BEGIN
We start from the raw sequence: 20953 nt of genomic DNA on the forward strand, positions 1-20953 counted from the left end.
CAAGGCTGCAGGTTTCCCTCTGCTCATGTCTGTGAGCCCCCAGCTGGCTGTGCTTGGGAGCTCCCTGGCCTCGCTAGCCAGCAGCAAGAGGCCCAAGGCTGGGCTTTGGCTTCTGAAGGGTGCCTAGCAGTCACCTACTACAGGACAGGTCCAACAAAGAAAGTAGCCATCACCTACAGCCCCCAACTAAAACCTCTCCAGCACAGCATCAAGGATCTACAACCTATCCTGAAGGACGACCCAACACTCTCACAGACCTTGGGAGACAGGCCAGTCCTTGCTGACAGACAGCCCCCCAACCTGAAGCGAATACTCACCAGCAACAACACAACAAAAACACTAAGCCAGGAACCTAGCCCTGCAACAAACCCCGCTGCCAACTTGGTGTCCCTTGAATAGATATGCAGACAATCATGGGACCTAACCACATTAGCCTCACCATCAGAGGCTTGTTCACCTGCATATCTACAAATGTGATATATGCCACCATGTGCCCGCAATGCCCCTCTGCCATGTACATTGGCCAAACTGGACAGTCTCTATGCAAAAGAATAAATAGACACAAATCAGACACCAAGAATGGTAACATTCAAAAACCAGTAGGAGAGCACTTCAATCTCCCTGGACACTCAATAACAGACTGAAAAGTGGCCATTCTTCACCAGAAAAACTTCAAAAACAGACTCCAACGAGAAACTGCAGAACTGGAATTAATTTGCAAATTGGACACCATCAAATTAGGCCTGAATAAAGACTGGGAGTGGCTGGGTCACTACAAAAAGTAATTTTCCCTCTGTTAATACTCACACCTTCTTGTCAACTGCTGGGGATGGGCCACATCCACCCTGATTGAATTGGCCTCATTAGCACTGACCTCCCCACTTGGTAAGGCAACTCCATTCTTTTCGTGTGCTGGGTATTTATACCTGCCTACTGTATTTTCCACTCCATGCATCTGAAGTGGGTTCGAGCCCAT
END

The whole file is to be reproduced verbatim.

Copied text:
We start from the raw sequence: 20953 nt of genomic DNA on the forward strand, positions 1-20953 counted from the left end.
CAAGGCTGCAGGTTTCCCTCTGCTCATGTCTGTGAGCCCCCAGCTGGCTGTGCTTGGGAGCTCCCTGGCCTCGCTAGCCAGCAGCAAGAGGCCCAAGGCTGGGCTTTGGCTTCTGAAGGGTGCCTAGCAGTCACCTACTACAGGACAGGTCCAACAAAGAAAGTAGCCATCACCTACAGCCCCCAACTAAAACCTCTCCAGCACAGCATCAAGGATCTACAACCTATCCTGAAGGACGACCCAACACTCTCACAGACCTTGGGAGACAGGCCAGTCCTTGCTGACAGACAGCCCCCCAACCTGAAGCGAATACTCACCAGCAACAACACAACAAAAACACTAAGCCAGGAACCTAGCCCTGCAACAAACCCCGCTGCCAACTTGGTGTCCCTTGAATAGATATGCAGACAATCATGGGACCTAACCACATTAGCCTCACCATCAGAGGCTTGTTCACCTGCATATCTACAAATGTGATATATGCCACCATGTGCCCGCAATGCCCCTCTGCCATGTACATTGGCCAAACTGGACAGTCTCTATGCAAAAGAATAAATAGACACAAATCAGACACCAAGAATGGTAACATTCAAAAACCAGTAGGAGAGCACTTCAATCTCCCTGGACACTCAATAACAGACTGAAAAGTGGCCATTCTTCACCAGAAAAACTTCAAAAACAGACTCCAACGAGAAACTGCAGAACTGGAATTAATTTGCAAATTGGACACCATCAAATTAGGCCTGAATAAAGACTGGGAGTGGCTGGGTCACTACAAAAAGTAATTTTCCCTCTGTTAATACTCACACCTTCTTGTCAACTGCTGGGGATGGGCCACATCCACCCTGATTGAATTGGCCTCATTAGCACTGACCTCCCCACTTGGTAAGGCAACTCCATTCTTTTCGTGTGCTGGGTATTTATACCTGCCTACTGTATTTTCCACTCCATGCATCTGAAGTGGGTTCGAGCCCAT